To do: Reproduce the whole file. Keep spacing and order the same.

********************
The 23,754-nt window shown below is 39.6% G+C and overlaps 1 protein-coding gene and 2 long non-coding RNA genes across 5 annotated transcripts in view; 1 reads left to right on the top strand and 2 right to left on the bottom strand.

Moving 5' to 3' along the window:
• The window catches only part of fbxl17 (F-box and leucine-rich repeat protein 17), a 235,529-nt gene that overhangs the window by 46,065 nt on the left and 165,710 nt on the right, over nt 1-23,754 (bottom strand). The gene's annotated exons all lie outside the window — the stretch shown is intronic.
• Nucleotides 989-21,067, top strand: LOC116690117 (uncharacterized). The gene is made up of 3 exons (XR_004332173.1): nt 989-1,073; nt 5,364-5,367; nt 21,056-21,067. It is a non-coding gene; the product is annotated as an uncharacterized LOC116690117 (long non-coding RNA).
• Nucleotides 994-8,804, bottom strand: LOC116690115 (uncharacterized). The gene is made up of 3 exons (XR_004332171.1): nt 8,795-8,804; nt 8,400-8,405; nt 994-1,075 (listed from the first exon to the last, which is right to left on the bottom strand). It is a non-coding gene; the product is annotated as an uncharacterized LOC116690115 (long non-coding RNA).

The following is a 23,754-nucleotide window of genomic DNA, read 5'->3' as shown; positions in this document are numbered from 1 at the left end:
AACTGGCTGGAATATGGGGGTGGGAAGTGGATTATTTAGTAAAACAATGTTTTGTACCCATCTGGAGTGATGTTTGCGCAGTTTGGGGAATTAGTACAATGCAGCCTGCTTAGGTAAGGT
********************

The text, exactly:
The 23,754-nt window shown below is 39.6% G+C and overlaps 1 protein-coding gene and 2 long non-coding RNA genes across 5 annotated transcripts in view; 1 reads left to right on the top strand and 2 right to left on the bottom strand.

Moving 5' to 3' along the window:
• The window catches only part of fbxl17 (F-box and leucine-rich repeat protein 17), a 235,529-nt gene that overhangs the window by 46,065 nt on the left and 165,710 nt on the right, over nt 1-23,754 (bottom strand). The gene's annotated exons all lie outside the window — the stretch shown is intronic.
• Nucleotides 989-21,067, top strand: LOC116690117 (uncharacterized). The gene is made up of 3 exons (XR_004332173.1): nt 989-1,073; nt 5,364-5,367; nt 21,056-21,067. It is a non-coding gene; the product is annotated as an uncharacterized LOC116690117 (long non-coding RNA).
• Nucleotides 994-8,804, bottom strand: LOC116690115 (uncharacterized). The gene is made up of 3 exons (XR_004332171.1): nt 8,795-8,804; nt 8,400-8,405; nt 994-1,075 (listed from the first exon to the last, which is right to left on the bottom strand). It is a non-coding gene; the product is annotated as an uncharacterized LOC116690115 (long non-coding RNA).

The following is a 23,754-nucleotide window of genomic DNA, read 5'->3' as shown; positions in this document are numbered from 1 at the left end:
AACTGGCTGGAATATGGGGGTGGGAAGTGGATTATTTAGTAAAACAATGTTTTGTACCCATCTGGAGTGATGTTTGCGCAGTTTGGGGAATTAGTACAATGCAGCCTGCTTAGGTAAGGT